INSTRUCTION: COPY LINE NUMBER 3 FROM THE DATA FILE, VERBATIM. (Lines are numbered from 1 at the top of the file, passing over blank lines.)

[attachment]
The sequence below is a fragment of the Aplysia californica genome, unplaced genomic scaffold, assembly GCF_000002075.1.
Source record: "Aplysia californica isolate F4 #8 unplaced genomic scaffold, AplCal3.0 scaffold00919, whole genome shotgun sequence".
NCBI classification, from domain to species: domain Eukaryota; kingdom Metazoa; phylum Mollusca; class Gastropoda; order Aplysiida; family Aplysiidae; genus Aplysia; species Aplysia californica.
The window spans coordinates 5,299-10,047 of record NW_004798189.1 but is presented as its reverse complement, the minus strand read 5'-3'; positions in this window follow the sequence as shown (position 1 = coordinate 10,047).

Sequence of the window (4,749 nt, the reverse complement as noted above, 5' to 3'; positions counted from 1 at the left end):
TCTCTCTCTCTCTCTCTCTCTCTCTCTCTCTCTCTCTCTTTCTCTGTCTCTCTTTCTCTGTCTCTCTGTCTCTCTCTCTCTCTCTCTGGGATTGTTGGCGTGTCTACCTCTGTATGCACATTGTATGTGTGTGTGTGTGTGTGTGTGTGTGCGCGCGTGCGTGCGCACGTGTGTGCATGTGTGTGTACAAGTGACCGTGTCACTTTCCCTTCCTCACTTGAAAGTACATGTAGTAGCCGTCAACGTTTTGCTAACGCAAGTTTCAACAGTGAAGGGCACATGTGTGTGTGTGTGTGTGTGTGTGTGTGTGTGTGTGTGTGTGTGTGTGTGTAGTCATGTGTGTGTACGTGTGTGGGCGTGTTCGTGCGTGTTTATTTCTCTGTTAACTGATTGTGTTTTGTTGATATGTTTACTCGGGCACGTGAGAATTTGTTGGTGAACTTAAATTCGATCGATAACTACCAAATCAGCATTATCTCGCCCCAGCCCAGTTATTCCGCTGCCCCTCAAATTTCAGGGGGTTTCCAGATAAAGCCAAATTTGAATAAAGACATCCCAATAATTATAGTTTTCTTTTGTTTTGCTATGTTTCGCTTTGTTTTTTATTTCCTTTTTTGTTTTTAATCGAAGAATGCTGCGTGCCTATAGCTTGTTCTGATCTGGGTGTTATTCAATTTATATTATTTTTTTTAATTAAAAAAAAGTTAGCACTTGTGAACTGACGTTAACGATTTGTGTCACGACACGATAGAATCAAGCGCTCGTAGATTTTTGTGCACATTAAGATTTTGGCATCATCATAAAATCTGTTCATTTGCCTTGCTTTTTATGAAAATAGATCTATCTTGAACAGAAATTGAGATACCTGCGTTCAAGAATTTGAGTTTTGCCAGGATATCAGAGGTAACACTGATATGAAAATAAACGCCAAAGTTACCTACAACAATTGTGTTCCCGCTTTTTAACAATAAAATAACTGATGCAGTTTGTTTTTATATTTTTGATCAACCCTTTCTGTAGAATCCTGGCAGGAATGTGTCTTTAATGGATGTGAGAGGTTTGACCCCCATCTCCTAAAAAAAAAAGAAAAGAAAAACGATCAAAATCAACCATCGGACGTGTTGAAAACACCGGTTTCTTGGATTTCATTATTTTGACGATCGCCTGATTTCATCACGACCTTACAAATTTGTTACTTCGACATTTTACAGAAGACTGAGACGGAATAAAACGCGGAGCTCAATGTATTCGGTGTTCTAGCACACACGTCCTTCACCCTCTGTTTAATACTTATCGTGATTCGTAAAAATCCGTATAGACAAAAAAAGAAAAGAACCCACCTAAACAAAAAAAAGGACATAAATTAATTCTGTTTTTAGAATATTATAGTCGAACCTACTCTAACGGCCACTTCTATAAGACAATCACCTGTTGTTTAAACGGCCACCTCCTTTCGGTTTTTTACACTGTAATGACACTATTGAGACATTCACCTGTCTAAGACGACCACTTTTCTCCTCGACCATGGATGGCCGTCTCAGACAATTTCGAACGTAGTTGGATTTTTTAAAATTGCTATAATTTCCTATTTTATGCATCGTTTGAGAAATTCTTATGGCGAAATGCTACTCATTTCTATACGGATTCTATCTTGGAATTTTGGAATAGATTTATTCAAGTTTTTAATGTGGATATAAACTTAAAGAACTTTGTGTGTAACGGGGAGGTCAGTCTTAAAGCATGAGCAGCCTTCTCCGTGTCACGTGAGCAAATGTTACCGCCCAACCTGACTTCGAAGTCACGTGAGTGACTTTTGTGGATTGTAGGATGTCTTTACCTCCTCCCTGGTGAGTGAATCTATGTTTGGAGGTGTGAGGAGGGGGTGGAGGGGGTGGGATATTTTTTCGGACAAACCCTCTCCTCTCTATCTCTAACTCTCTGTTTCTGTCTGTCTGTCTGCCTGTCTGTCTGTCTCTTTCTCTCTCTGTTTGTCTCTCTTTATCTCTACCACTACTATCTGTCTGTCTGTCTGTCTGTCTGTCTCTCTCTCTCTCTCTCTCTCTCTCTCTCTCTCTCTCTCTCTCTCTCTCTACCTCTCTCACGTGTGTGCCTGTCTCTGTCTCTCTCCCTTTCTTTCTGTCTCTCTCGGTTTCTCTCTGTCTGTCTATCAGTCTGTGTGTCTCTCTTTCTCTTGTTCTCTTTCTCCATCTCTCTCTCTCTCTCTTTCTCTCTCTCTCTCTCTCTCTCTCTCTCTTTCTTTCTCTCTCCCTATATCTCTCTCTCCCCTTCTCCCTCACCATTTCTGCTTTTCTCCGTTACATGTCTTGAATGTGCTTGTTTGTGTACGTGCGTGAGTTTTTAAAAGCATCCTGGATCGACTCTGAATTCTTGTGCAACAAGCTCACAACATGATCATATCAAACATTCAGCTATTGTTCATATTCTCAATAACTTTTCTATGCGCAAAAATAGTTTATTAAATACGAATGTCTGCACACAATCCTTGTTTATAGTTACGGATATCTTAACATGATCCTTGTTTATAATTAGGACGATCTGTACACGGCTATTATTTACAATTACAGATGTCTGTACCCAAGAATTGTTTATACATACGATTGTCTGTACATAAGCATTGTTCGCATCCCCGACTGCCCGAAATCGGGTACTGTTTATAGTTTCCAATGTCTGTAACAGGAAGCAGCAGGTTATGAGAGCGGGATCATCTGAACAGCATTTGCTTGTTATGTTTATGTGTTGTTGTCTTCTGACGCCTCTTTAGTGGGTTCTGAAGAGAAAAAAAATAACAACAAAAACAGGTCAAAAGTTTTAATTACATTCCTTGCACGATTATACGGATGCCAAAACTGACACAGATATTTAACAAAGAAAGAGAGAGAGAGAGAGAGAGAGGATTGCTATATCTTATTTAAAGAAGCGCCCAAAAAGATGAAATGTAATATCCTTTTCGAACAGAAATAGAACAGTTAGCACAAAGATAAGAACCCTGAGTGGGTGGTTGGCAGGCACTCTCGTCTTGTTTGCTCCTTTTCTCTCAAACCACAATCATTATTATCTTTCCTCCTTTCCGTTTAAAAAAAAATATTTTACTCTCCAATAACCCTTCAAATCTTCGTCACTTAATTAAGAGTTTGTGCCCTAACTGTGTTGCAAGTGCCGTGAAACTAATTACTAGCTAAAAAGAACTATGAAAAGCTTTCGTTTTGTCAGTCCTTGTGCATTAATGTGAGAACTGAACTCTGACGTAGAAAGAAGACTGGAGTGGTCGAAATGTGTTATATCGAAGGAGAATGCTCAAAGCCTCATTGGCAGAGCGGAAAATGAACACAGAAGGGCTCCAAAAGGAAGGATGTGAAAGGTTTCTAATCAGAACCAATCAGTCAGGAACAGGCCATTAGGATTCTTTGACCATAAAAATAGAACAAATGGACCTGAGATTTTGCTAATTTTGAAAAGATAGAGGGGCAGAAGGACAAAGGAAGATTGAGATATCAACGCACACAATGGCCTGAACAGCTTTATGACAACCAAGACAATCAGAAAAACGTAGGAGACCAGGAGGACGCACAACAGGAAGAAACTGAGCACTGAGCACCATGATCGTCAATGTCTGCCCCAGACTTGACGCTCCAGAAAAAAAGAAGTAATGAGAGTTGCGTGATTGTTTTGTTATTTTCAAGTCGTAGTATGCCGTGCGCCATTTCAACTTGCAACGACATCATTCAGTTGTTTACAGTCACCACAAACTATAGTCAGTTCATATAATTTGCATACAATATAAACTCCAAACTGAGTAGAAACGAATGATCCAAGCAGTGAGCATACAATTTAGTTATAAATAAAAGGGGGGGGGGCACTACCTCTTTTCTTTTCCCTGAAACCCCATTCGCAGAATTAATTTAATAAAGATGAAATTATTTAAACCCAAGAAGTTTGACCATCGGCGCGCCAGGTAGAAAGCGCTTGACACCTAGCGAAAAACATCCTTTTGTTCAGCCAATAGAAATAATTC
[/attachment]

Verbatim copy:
NCBI classification, from domain to species: domain Eukaryota; kingdom Metazoa; phylum Mollusca; class Gastropoda; order Aplysiida; family Aplysiidae; genus Aplysia; species Aplysia californica.